Thursday, January 27, 2011


Whenever we hear of gay personalities being killed, our minds usually wander off to the Caribbean Island of Jamaica. At least for me it does. Never ever did I think it would hit close to home. If people do nothing, Uganda will fast become one of those highlighted-in-red states. 

I woke up this morning to the tragic news of David Kato, a Ugandan gay activist’s death. Yes, he's the one that was on the front page of the hang them campaign. He was also among those that recently won a case against the rolling rug. Sometimes we undermine the level of hate that lies underneath the everyday smiles that are typical of Ugandan society. Somewhere in a crowd of happy people, there is always a sad sad soul that will want to take out their life’s failures and disappointment on someone else…regardless whether it is triggered by a newspaper outing, money or long-harbored disdain. This is one of those days that I feel overcome with helplessness for the human condition.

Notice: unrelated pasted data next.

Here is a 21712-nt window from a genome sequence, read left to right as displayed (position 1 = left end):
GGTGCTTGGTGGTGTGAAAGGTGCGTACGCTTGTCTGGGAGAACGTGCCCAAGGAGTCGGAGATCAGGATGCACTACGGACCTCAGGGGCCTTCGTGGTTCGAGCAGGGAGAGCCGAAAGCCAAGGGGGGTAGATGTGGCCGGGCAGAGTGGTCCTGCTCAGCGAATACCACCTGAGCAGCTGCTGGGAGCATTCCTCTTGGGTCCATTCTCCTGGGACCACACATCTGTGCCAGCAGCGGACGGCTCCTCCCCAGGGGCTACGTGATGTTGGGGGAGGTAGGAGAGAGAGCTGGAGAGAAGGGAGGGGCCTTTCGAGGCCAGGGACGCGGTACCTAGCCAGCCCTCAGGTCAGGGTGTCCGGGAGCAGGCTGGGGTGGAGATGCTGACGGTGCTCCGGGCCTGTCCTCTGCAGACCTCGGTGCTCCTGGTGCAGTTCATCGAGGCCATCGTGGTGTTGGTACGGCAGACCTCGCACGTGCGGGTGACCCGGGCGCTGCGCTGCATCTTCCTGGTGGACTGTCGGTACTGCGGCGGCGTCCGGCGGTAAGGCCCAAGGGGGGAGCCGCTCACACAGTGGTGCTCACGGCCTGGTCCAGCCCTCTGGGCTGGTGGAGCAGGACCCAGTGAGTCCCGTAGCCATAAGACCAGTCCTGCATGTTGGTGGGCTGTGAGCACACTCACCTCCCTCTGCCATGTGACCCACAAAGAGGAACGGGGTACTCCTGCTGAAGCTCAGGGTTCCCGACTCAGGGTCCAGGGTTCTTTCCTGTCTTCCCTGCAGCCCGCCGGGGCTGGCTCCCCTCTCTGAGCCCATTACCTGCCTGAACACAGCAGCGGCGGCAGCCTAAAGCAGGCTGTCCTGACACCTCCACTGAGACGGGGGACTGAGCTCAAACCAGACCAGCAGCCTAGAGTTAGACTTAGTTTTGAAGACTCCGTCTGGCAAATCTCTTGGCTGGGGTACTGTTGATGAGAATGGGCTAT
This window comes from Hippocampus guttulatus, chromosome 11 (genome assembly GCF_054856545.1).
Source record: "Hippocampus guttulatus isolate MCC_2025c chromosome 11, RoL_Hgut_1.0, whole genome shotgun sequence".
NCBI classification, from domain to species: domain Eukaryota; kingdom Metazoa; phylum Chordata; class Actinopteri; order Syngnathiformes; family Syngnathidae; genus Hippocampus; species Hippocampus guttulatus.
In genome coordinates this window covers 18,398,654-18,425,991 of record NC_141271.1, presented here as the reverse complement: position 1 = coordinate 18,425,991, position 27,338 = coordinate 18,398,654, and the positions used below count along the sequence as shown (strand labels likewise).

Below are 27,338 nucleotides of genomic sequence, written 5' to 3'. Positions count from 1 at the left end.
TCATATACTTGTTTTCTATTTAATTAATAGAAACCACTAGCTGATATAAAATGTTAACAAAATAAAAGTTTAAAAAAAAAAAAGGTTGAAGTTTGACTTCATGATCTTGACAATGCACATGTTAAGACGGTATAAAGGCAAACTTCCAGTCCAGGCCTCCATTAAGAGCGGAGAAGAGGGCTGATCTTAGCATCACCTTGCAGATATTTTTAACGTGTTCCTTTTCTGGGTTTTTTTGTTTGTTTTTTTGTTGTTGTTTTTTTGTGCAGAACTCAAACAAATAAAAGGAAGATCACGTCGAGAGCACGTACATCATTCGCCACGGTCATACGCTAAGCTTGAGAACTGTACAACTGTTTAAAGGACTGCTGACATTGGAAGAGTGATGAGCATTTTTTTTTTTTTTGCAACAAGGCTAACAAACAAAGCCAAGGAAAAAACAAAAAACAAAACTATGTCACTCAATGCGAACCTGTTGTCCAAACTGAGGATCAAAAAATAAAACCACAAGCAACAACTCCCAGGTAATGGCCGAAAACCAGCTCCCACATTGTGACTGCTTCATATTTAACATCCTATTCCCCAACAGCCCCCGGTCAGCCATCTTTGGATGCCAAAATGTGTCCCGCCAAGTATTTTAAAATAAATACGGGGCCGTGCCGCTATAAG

It all seemed so surreal to me in the morning when I found out. Then it got scary. It’s now sad. Like I said before, I don’t know any of the gay activists personally, hell, I don’t even hang out in the big gay circles, but hearing about this tragedy I can’t help but feel close to this person…the things he has done for the struggle for equality in this country. The LGBT community truly has suffered a huge loss, the loss of a brave man. We should not mourn over David Kato’s death; we cannot let him become just another statistic. He’d want us to celebrate the life he lived and honor it by being just as brave and as proactive as he was. Fearless.

It is truly sad that this man did not live long enough to see the full equality he so relentlessly fought for, a freedom that is yet to lend a glimpse of itself to us. One day that freedom will appear on the horizon…it will arrive. And wherever David Kato is, he will smile with us.

May His Soul Rest In Eternal Peace.

1 comment:

  1. I had never met the man, but i heard about him so many times more among friends than enemies and today i even hear about him more than ever. As much as others are quick to judge, David lived his life the best he could be and taught many about acceptance, understanding and above all love.

    May his soul rest in eternal peace.